Late blight, a disease of solanaceous plants caused by the fungus Phytophthora infestans — the same disease that was responsible for the Irish Potato Famine — has infected tomato plants causing them to be removed from Home Depot, Wal-Mart, Lowe’s and Kmart stores in all six New England states, plus New York, reports AP.
Meg McGrath, professor of plant pathology at Cornell University, calls late blight “worse than the Bubonic Plague for plants.” Late blight also has been identified in all other East Coast states except Georgia, as well as Alabama, West Virginia and Ohio, McGrath said. “People need to realize this is probably one of the worst diseases we have in the vegetable world,” she said. “It’s certain death for a tomato plant.”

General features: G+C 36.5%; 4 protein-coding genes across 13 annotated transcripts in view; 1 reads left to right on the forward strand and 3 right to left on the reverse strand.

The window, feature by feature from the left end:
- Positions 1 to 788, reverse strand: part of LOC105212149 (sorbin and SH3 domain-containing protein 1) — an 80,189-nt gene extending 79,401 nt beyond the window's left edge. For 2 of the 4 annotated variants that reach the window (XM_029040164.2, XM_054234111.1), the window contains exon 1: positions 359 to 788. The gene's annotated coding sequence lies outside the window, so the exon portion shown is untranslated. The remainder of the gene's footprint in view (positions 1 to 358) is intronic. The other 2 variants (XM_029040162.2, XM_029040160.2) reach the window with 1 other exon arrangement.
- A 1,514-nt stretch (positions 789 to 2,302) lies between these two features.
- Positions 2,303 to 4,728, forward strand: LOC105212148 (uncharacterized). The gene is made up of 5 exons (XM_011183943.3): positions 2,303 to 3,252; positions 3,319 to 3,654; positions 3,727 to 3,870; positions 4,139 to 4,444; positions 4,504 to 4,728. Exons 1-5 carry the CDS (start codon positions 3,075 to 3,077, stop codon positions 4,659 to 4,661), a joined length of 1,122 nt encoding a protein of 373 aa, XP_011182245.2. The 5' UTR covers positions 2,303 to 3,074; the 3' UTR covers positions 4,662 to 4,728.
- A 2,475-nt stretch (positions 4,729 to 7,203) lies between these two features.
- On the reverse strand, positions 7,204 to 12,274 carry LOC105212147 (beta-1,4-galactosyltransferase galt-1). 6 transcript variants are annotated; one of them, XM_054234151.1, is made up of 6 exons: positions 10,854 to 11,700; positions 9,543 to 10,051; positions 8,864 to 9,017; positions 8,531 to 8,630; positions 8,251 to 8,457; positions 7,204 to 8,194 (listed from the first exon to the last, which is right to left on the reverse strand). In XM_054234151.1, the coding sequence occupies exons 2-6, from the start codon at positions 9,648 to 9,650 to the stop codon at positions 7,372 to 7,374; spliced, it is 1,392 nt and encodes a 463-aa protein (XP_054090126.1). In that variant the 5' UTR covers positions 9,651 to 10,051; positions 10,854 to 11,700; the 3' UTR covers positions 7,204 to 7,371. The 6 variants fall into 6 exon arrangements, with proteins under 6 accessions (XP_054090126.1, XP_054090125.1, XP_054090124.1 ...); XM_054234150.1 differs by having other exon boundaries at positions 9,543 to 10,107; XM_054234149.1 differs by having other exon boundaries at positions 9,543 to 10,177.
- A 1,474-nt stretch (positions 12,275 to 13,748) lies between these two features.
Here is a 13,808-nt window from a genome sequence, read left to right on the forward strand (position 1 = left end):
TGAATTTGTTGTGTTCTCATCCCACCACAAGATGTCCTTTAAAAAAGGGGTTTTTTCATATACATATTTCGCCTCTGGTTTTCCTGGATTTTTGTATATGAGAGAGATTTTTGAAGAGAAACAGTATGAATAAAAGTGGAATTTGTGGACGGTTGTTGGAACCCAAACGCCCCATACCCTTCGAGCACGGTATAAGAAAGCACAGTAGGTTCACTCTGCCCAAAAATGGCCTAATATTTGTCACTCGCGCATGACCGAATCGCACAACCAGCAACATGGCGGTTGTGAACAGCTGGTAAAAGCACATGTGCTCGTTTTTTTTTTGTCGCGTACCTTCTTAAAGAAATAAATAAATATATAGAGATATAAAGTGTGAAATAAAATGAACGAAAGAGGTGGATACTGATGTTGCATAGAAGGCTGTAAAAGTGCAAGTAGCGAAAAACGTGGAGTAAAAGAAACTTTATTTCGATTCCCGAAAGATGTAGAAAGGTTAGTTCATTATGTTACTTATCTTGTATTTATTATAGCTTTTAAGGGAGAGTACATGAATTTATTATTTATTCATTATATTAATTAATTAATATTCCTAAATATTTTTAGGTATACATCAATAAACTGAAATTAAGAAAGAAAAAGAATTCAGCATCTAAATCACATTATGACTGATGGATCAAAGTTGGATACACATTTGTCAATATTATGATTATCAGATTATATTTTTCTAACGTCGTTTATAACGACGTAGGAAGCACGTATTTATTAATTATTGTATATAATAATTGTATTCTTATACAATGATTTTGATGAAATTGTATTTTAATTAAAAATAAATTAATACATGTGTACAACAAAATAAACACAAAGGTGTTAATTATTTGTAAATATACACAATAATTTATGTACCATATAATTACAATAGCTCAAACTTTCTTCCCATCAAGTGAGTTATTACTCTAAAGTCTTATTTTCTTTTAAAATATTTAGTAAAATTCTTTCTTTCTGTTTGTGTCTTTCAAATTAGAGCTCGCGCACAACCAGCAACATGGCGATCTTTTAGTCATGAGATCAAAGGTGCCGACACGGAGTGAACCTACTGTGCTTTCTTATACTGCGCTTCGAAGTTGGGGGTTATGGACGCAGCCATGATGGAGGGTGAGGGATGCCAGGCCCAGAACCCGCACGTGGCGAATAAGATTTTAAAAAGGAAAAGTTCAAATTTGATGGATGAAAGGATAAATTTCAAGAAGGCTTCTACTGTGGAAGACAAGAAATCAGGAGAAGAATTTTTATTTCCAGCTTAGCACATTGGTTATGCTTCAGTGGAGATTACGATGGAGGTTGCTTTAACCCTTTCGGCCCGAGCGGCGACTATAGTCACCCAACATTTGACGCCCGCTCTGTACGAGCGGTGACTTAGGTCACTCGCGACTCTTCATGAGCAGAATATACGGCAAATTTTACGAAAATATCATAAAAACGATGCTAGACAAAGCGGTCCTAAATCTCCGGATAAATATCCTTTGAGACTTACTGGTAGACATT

Experts say the disease can spread on garden center shelves to plants not involved in the initial infection. Late blight is only harmful to plants but is extremely contagious; tomato and potato plants in both home gardens and commercial fields are at risk. “It is too early in the season to know whether infected plants will taint large crops or negatively affect commercial growers. But if that happens, growers could be forced to raise prices to cover costs associated with combating the disease”.
The symptoms are brown spots on plant stems, followed by nickel-sized olive-green or brown spots on the tops of leaves and fuzzy white fungal growth underneath. Tomato fruit will show firm, brown spots. Experts recommend removing and destroying the plants to prevent spores from traveling.